Which version are you playing? I don't see this behavior in 3.0.9, 3.0.9b, or a recent nightly 3.1.0 (from about May 10). I can create a macro (=m4 <F1> t5*t <enter> for 3.0.9) and it works perfectly fine.
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Old May 19, 2008, 18:26   #8
shevek
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Quote:
Originally Posted by roustk View Post
Which version are you playing? I don't see this behavior in 3.0.9, 3.0.9b, or a recent nightly 3.1.0 (from about May 10). I can create a macro (=m4 <F1> t5*t <enter> for 3.0.9) and it works perfectly fine.
Very odd. I'm playing the MacOS build of 3.0.9b. I've double checked and t5*t definitely returns "Take off which item?"
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Old May 19, 2008, 20:25   #9
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Quote:
Originally Posted by shevek View Post
Actually it looks to me like macros only call the standard keyset (hence the weird return reported in my original post). My macro was only fixed when I switched both t5 to f5 and the macro to "f5*t".
I may have found it. Is it possible that you created a keymap, not a macro?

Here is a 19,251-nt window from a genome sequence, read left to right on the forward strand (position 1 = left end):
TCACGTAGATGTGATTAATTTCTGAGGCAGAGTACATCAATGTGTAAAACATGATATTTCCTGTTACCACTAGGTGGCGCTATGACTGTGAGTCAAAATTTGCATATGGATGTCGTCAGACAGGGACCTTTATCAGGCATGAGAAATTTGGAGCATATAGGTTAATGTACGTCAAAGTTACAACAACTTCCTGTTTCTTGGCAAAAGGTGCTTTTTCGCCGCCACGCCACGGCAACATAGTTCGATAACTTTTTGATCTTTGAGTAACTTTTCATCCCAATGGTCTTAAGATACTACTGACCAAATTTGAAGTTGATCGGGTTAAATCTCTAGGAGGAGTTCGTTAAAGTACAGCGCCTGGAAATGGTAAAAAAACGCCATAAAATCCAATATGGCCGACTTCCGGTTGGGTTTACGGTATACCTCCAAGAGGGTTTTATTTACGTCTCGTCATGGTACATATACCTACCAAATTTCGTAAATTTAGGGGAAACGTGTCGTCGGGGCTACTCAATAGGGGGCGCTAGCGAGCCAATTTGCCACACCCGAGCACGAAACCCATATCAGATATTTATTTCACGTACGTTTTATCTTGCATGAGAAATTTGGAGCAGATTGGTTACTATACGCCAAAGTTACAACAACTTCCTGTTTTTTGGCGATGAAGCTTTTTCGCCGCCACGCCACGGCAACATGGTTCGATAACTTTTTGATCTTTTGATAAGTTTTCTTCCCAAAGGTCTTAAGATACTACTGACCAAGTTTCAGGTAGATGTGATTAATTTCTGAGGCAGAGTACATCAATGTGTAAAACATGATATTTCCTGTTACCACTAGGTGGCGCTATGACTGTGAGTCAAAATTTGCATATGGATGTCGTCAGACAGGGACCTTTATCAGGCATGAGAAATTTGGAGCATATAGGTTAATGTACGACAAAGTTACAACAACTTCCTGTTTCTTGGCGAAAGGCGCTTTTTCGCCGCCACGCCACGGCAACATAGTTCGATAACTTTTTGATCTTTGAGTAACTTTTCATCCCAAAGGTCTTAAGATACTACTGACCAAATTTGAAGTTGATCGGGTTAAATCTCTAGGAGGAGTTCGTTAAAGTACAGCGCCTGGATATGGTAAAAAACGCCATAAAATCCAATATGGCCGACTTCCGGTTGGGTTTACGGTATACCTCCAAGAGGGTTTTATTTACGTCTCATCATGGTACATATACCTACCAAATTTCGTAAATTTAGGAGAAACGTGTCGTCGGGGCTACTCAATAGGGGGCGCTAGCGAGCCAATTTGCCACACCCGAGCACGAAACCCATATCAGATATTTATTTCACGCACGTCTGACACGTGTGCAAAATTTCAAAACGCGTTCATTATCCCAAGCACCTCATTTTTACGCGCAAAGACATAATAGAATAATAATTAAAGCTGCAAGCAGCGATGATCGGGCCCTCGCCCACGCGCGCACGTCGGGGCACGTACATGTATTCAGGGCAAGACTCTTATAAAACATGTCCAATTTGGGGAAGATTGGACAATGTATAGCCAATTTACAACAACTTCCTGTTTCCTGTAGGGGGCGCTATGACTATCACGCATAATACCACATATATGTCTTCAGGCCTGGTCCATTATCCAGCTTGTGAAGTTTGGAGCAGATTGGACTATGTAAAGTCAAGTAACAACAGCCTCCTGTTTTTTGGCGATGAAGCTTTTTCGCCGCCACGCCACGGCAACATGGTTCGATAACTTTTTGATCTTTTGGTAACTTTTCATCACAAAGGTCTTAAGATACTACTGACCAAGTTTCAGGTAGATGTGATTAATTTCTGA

* Macros are fed through the keymap parser (e.g., request_command() in util.c), so 't5*t' fires '@f5' ammo in roguelike mode (and takes off @t5 equipmet in standard).
* Keymaps are fed directly to the main switch in process_command() in cmd0.c, so 't5*t' takes off '@t5' equipment in roguelike or standard mode.
* Inscriptions are interpreted using only the internal (standard) commands.


When you press a key, inkey_aux() checks whether it is a macro trigger. If so, it sends the macro string to inkey_ex() one character at a time. Otherwise, it sends the keypress to inkey_ex().

inkey_ex() and inkey() strip bad characters from their input and translate backquote as escape before sending it to request_command().

request_command() checks whether its input has a keymap. If so, it sends the keymap string to process_command() one character at a time. Otherwise, it sends its input to process_command(). Note that roguelike is a big keymap.

process_command() looks up its input in the big table of functions (in cmd_* structures in cmd0.c) and calls the appropriate command. For example:
Code:
/* Magic use */
static command_type cmd_magic[] =
{